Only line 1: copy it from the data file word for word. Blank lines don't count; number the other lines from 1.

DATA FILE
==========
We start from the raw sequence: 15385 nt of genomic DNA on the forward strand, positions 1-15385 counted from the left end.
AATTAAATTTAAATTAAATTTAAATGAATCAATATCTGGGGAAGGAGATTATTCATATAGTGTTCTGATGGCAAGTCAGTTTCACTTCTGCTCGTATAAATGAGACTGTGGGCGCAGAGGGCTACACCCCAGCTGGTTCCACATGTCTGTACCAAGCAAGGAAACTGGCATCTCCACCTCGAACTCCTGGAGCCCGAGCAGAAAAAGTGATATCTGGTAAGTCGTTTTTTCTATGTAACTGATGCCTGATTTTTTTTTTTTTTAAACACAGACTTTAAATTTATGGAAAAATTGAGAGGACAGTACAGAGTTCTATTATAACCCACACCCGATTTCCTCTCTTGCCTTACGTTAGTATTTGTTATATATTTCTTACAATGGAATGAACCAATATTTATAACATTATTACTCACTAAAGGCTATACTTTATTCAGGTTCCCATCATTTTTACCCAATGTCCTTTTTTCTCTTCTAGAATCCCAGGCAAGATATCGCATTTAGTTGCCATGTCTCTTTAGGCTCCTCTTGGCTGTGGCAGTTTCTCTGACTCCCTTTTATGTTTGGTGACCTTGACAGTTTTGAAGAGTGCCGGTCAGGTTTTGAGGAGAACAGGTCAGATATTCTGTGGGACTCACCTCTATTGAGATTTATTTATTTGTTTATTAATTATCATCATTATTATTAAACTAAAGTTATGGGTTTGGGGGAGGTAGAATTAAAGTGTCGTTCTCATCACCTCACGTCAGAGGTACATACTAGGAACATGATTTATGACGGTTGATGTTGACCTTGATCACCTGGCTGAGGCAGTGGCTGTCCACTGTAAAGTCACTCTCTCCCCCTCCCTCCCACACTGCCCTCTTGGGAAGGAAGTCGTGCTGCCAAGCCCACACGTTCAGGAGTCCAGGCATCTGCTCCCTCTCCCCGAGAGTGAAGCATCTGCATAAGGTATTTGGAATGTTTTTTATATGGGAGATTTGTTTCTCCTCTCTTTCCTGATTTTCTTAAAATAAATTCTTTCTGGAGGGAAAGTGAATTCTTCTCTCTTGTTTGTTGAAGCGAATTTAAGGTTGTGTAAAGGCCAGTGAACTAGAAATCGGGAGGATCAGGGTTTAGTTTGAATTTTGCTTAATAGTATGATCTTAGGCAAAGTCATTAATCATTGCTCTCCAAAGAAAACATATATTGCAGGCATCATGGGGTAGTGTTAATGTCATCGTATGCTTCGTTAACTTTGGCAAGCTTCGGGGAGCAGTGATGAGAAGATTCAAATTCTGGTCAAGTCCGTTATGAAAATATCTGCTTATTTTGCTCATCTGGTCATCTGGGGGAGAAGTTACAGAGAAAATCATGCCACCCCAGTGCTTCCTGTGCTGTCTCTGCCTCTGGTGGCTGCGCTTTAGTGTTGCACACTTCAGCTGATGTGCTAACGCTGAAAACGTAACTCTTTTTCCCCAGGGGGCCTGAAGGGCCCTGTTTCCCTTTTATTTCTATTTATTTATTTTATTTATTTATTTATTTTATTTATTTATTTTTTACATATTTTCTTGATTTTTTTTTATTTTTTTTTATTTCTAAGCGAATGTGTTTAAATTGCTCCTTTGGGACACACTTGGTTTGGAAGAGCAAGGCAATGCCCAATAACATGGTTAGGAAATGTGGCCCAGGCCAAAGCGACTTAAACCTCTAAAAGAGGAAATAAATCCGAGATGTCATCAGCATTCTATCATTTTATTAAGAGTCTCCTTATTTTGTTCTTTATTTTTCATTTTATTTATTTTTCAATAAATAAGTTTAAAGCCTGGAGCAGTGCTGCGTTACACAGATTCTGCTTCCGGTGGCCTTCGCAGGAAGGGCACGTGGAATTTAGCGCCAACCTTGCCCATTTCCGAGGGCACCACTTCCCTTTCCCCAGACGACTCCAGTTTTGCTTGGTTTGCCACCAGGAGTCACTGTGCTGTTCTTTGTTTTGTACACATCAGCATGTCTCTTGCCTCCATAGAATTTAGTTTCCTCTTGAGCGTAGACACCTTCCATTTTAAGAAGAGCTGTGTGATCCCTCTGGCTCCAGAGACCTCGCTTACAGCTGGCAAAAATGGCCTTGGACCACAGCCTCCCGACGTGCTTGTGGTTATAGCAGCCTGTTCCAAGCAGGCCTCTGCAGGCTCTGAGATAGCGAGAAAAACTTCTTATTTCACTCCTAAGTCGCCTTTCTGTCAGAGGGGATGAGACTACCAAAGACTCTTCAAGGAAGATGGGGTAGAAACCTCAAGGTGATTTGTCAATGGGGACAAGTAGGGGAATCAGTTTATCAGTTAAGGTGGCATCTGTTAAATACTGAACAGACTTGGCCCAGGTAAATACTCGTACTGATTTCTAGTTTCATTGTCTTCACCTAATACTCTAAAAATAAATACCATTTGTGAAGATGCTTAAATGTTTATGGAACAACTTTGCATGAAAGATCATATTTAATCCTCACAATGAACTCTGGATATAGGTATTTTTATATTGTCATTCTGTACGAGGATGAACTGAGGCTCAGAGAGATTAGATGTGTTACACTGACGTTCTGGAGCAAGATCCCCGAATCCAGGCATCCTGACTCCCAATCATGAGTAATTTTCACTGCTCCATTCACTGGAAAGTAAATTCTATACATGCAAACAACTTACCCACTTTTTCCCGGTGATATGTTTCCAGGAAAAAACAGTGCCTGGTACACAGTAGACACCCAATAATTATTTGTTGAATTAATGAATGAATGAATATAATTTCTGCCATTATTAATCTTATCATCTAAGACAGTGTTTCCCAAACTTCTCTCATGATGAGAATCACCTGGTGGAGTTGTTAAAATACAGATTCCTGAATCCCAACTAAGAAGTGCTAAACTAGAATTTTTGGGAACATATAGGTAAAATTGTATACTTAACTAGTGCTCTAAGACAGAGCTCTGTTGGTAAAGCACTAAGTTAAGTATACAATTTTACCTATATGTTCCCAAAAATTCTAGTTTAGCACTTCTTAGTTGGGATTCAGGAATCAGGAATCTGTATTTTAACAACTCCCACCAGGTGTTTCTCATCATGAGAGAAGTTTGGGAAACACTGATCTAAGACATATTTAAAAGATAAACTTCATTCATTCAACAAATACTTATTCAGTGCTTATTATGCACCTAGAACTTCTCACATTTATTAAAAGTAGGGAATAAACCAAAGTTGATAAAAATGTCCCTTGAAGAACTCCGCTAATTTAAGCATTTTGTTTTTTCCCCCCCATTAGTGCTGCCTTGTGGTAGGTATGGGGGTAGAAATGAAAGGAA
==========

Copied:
We start from the raw sequence: 15385 nt of genomic DNA on the forward strand, positions 1-15385 counted from the left end.